HM Revenue & Customs now change, on a quarterly basis, the rates at which business mileage allowances may be paid for cars provided by an employer, but where all fuel is paid for by the directors/employees personally.

The rates are designed to reflect changes in petrol/diesel costs and those applicable from 1 March 2013 are set out below.

Vehicle Engine Size Petrol Diesel

Up to 1400* cc 15p (previously 15p) 13p (previously 12p)

1401* – 2000 cc 18p (previously 18p) 15p (previously 15p)

Over 2000 cc 26p (previously 26p) 18p (previously 19p)

*1600cc for diesel cars from 1 June 2011. Rates in brackets applied from 1 June 2012 to 30 November 2012.

 The above rates may be used to calculate the amount payable for all business journeys undertaken without incurring any tax liability on the individual employee. Alternatively where all fuel is purchased by the employer the rates can be used to identify the cost of private mileage to be reimbursed to the employer so as to avoid a car fuel benefit charge arising. Please note that the revised rates only apply in respect of business mileage in company vehicles. For non company vehicles there has been a change from 6 April 2011 in the 40p/25p rates to 45p/25p which are applicable to the reimbursement of business miles undertaken using an employee’s own vehicle.

Whilst writing I would remind you of the importance of maintaining full and accurate records of mileage undertaken (whether in company cars or employee owned cars) where business mileage is reimbursed using a rate per mile allowance. VAT input tax is recoverable (on the fair proportion of mileage allowances which relates to fuel in respect of which the petrol/diesel rates in the table above may be used) subject to a VAT invoice(s) being held which must equal or exceed the value of the business mileage reimbursement, and the date on the invoice(s) must correspond with the dates covered by any claim. It is recommended that you advise your employees that all mileage/fuel claims must be supported by VAT invoices.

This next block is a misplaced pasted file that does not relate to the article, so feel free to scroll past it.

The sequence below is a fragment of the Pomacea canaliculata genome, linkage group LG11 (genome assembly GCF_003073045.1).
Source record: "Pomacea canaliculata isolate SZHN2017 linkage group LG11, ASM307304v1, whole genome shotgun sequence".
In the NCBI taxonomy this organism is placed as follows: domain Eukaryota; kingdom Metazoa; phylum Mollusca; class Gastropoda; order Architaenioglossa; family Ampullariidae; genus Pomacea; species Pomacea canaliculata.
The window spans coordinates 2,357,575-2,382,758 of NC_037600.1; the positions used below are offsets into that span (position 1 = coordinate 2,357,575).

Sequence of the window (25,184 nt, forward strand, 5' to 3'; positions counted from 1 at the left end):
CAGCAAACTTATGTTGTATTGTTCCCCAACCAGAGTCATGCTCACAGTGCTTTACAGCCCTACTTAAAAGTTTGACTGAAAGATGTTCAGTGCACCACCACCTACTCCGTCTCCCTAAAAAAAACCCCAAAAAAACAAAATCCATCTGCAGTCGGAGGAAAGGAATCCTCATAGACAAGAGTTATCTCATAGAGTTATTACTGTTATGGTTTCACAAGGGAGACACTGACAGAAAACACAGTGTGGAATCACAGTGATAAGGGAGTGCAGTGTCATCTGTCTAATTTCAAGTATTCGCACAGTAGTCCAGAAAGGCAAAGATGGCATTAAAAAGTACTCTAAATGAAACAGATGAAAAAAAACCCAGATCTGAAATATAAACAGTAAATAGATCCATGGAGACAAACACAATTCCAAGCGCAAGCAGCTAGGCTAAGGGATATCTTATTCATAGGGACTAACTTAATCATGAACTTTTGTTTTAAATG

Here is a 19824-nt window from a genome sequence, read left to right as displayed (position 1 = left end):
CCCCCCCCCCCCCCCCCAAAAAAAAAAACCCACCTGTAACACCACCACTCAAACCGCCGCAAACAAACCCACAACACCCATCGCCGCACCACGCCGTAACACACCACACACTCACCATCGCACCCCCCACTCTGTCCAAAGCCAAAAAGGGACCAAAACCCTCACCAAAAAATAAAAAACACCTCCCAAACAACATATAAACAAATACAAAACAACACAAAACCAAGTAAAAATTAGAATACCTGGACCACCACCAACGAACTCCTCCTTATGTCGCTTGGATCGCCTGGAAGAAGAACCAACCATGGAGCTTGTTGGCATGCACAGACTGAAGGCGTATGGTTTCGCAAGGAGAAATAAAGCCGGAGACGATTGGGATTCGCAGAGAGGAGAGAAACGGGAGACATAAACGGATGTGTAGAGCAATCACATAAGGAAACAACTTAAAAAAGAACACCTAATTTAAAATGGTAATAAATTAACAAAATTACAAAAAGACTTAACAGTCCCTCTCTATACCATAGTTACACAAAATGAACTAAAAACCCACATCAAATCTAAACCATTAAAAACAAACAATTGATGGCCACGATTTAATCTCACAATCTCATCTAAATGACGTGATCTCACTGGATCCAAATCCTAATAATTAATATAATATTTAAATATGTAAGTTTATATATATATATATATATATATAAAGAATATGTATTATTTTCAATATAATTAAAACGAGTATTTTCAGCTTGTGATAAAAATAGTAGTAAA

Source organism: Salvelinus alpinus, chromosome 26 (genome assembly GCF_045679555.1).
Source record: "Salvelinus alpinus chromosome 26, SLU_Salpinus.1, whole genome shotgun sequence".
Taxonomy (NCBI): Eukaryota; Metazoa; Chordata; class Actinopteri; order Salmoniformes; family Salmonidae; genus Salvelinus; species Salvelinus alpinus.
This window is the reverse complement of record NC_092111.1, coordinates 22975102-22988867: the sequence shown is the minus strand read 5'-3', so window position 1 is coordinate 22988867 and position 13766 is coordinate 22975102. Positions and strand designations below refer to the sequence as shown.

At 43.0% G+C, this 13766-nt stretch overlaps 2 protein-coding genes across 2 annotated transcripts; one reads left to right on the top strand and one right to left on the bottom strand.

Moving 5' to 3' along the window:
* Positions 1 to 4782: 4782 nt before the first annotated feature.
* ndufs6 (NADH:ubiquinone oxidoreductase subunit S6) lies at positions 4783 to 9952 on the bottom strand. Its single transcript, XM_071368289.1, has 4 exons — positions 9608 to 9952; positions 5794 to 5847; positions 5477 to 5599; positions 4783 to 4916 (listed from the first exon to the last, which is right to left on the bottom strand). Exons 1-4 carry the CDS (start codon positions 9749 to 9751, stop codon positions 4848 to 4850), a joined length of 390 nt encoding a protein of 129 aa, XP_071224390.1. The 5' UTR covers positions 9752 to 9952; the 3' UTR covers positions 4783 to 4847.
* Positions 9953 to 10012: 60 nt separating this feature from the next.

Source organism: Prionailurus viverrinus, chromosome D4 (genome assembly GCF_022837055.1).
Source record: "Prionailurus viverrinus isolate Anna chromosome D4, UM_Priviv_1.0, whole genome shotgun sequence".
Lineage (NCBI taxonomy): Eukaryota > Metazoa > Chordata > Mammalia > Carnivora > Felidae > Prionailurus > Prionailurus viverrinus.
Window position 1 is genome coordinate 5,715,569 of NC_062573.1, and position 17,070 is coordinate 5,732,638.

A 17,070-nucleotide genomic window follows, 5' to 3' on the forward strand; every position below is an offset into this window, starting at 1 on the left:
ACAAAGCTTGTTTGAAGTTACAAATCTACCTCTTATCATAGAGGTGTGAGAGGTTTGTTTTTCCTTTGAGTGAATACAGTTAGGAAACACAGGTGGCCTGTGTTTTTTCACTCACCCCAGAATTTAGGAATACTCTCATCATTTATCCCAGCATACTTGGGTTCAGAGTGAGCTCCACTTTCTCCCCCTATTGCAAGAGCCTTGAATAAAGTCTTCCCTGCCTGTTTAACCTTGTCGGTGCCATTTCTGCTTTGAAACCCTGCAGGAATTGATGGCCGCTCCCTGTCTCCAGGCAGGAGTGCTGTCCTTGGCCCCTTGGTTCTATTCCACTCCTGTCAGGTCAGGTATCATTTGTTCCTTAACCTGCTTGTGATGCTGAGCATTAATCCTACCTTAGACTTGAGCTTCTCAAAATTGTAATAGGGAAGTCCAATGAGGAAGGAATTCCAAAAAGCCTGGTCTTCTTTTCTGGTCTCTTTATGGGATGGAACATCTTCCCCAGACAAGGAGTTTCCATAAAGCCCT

VAT Fuel Scale Charge – CO2 Basis – Company Car Users

 HM Revenue and Customs have changed, with effect from 1 May 2007, the fuel scale charge for calculating VAT due where fuel is provided for private journeys in a company car from the engine size and fuel type system to a charge based solely on the CO2 rating of the vehicle. The new system, mirroring that used for direct taxation, now has 22 bands with 5g/km increments.

Apart from the change to a CO2 basis, the system operates in exactly the same way as that which applied prior to 1 May 2007.

The table to be used for the new system has recently been updated (for VAT periods commencing on or after 1 May 2012) and a copy is attached for your information. (Note that the current 20% VAT fraction of 1/6 is applied to the annual, quarterly or monthly scale charge as appropriate to calculate the VAT due in respect of each company car provided where fuel is also provided for private journeys).

Van and Van Fuel Benefits

The taxable benefits arising in respect of vans were substantially increased for employees who use a company van for private use from 6 April 2007. From the same date, a £500 (£550 pa from 6 April 2010 and £564 from 6 April 2013) fuel benefit charge was also introduced where fuel is provided for a company van and there is private use. However from 6 April 2006 the definition of private use has been made much more generous.